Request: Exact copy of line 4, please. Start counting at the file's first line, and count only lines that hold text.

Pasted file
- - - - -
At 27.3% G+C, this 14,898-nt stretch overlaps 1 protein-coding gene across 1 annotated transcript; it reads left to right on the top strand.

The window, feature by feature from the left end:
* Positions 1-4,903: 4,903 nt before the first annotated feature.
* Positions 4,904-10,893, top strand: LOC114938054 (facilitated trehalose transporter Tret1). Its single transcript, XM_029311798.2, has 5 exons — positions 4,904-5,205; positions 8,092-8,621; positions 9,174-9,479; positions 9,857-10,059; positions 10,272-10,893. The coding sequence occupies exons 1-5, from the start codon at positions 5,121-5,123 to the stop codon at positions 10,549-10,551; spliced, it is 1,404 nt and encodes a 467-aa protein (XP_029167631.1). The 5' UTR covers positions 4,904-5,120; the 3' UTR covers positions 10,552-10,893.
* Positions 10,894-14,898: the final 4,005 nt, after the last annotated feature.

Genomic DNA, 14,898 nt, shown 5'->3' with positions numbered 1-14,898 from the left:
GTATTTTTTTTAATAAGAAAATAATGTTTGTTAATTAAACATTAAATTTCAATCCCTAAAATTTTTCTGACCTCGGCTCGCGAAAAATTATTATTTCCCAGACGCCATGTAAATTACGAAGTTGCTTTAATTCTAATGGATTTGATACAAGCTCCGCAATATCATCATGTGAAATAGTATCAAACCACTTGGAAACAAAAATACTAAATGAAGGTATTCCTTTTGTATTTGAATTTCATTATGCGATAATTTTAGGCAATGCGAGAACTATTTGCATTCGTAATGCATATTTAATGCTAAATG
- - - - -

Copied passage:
* Positions 4,904-10,893, top strand: LOC114938054 (facilitated trehalose transporter Tret1). Its single transcript, XM_029311798.2, has 5 exons — positions 4,904-5,205; positions 8,092-8,621; positions 9,174-9,479; positions 9,857-10,059; positions 10,272-10,893. The coding sequence occupies exons 1-5, from the start codon at positions 5,121-5,123 to the stop codon at positions 10,549-10,551; spliced, it is 1,404 nt and encodes a 467-aa protein (XP_029167631.1). The 5' UTR covers positions 4,904-5,120; the 3' UTR covers positions 10,552-10,893.